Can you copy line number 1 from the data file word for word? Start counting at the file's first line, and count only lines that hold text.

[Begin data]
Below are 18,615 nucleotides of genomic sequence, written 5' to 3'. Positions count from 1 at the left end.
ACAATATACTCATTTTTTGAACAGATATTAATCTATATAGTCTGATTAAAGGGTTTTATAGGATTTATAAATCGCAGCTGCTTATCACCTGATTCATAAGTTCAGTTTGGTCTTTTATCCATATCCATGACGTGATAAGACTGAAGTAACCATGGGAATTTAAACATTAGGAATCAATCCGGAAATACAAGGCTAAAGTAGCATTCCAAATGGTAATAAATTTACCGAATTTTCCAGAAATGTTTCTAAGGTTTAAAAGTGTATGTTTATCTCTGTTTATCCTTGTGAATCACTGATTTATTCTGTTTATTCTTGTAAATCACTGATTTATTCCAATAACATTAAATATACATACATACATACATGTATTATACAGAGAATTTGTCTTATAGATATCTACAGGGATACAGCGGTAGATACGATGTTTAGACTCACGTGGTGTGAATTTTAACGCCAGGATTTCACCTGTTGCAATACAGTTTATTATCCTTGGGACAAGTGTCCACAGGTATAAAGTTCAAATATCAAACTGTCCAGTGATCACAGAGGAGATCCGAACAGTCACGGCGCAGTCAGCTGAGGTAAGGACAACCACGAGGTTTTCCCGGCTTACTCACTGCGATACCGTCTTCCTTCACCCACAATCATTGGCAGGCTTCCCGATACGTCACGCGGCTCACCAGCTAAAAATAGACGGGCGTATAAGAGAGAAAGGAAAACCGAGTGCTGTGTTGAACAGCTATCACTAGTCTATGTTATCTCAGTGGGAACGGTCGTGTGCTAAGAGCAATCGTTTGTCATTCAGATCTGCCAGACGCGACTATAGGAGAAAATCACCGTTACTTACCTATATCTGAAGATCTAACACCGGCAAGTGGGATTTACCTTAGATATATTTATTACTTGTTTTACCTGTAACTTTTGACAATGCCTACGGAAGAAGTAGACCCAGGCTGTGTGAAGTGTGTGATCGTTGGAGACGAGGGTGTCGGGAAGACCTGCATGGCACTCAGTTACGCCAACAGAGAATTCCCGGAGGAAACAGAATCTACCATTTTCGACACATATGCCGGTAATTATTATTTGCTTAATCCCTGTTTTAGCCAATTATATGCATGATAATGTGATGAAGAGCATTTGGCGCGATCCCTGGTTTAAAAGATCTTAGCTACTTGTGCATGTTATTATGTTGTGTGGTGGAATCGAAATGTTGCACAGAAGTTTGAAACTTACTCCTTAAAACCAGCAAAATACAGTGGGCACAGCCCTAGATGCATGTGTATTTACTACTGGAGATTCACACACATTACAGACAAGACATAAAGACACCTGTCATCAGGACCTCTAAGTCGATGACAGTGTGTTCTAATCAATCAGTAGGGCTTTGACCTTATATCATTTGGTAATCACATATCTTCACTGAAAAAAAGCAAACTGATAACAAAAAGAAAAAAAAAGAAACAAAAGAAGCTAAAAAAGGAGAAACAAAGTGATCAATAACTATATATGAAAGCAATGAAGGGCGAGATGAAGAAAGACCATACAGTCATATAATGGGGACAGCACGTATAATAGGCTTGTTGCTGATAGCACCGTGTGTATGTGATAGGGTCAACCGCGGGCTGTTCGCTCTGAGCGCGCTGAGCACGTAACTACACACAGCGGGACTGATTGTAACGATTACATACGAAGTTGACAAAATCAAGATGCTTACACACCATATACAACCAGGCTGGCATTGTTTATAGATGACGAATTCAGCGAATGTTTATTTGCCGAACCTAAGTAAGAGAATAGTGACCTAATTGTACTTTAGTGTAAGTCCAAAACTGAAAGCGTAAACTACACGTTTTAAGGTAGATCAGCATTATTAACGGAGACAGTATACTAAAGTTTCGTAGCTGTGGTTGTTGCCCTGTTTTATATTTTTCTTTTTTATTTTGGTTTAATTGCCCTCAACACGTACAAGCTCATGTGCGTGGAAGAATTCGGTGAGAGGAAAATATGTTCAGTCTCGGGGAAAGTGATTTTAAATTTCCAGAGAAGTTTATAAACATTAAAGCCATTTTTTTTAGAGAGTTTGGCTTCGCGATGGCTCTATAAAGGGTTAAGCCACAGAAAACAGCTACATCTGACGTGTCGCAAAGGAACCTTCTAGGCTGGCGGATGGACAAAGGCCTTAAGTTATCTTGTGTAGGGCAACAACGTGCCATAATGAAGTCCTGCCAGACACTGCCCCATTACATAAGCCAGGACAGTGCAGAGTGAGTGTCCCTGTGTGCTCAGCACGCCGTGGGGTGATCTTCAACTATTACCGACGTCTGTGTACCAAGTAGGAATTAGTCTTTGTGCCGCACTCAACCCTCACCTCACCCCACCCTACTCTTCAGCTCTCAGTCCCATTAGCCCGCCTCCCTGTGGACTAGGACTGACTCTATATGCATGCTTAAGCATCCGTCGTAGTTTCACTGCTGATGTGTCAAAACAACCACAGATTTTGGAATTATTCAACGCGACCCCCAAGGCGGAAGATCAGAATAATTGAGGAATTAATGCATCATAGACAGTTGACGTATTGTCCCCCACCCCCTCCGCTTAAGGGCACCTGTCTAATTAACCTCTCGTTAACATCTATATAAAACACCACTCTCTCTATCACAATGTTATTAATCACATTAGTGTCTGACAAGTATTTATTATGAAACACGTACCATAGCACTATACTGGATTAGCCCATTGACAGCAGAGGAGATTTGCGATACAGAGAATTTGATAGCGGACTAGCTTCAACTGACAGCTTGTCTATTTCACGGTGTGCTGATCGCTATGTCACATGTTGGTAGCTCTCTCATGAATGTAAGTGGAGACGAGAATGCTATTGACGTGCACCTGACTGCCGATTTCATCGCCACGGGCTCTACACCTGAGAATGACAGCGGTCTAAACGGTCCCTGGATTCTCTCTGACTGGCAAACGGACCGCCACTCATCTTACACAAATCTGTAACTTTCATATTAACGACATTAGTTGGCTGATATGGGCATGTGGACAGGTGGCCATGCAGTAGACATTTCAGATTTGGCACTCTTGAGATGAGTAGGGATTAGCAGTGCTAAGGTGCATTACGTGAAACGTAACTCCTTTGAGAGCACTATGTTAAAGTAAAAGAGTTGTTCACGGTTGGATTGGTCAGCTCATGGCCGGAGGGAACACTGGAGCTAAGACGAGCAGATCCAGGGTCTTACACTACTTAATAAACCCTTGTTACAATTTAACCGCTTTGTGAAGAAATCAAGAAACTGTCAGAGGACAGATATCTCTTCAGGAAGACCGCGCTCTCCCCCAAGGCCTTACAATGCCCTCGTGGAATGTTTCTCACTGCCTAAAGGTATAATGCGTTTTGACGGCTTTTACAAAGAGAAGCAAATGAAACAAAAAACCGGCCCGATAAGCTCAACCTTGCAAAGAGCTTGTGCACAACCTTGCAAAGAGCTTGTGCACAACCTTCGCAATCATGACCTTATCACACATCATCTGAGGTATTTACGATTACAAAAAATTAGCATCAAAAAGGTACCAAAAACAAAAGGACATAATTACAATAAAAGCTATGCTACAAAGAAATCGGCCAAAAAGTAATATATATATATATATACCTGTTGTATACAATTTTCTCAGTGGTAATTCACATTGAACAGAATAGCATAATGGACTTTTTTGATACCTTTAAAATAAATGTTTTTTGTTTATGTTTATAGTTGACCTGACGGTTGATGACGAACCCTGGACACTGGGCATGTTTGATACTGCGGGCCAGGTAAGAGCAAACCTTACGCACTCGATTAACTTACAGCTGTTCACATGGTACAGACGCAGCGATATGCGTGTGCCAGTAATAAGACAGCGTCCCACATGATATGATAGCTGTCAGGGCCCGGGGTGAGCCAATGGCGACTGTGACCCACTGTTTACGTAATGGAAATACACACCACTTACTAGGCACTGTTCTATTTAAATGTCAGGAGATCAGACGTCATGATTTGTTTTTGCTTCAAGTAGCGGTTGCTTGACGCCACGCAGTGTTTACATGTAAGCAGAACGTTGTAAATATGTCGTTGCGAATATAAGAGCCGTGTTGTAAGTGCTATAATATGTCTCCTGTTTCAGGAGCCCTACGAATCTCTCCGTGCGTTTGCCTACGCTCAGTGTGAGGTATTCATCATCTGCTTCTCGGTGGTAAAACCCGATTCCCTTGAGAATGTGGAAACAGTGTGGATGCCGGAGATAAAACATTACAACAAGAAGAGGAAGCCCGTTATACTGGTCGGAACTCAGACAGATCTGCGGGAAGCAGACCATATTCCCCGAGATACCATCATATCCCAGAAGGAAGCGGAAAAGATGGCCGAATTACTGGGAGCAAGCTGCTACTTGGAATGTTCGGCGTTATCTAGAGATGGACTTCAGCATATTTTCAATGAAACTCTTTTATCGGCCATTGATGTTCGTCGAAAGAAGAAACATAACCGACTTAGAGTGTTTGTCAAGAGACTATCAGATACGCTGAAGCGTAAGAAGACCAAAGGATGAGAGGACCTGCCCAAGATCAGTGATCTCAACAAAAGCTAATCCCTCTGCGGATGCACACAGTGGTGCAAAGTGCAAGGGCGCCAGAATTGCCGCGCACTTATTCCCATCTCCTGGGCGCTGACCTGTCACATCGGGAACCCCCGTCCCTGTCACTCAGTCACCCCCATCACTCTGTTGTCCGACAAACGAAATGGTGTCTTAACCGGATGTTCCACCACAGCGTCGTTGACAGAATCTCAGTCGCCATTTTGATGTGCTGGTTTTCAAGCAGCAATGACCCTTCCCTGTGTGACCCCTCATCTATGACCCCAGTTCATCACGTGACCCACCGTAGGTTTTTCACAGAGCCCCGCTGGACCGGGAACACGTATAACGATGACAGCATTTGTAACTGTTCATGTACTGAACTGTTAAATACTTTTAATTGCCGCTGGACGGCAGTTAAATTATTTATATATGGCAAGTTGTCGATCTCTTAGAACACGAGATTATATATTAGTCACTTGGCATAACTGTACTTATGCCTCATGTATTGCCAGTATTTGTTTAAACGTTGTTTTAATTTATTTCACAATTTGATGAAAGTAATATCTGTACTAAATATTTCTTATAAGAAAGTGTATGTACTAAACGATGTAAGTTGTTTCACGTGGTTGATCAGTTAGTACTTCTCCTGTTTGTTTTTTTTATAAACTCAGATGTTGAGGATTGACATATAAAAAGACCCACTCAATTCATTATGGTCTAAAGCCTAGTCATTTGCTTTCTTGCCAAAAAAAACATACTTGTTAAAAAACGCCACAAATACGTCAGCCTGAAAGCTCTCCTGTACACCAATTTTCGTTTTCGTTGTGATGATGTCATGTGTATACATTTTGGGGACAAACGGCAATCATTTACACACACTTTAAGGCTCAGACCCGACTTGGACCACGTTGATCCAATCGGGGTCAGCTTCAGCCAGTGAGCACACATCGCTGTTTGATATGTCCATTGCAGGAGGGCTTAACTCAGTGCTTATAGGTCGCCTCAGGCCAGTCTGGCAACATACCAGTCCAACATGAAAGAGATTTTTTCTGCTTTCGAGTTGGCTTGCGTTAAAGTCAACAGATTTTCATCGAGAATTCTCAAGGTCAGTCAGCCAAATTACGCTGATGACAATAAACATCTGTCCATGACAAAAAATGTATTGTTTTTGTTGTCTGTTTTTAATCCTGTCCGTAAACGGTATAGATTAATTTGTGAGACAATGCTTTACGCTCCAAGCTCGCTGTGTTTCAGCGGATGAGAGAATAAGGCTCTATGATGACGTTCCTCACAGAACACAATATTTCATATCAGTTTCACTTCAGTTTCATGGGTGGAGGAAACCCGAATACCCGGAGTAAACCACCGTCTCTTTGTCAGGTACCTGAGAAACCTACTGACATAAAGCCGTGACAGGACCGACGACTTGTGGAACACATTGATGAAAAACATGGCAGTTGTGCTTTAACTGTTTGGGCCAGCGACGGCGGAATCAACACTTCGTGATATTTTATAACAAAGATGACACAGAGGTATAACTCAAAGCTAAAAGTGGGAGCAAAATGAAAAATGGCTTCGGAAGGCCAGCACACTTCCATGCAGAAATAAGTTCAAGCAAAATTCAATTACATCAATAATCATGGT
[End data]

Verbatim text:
Below are 18,615 nucleotides of genomic sequence, written 5' to 3'. Positions count from 1 at the left end.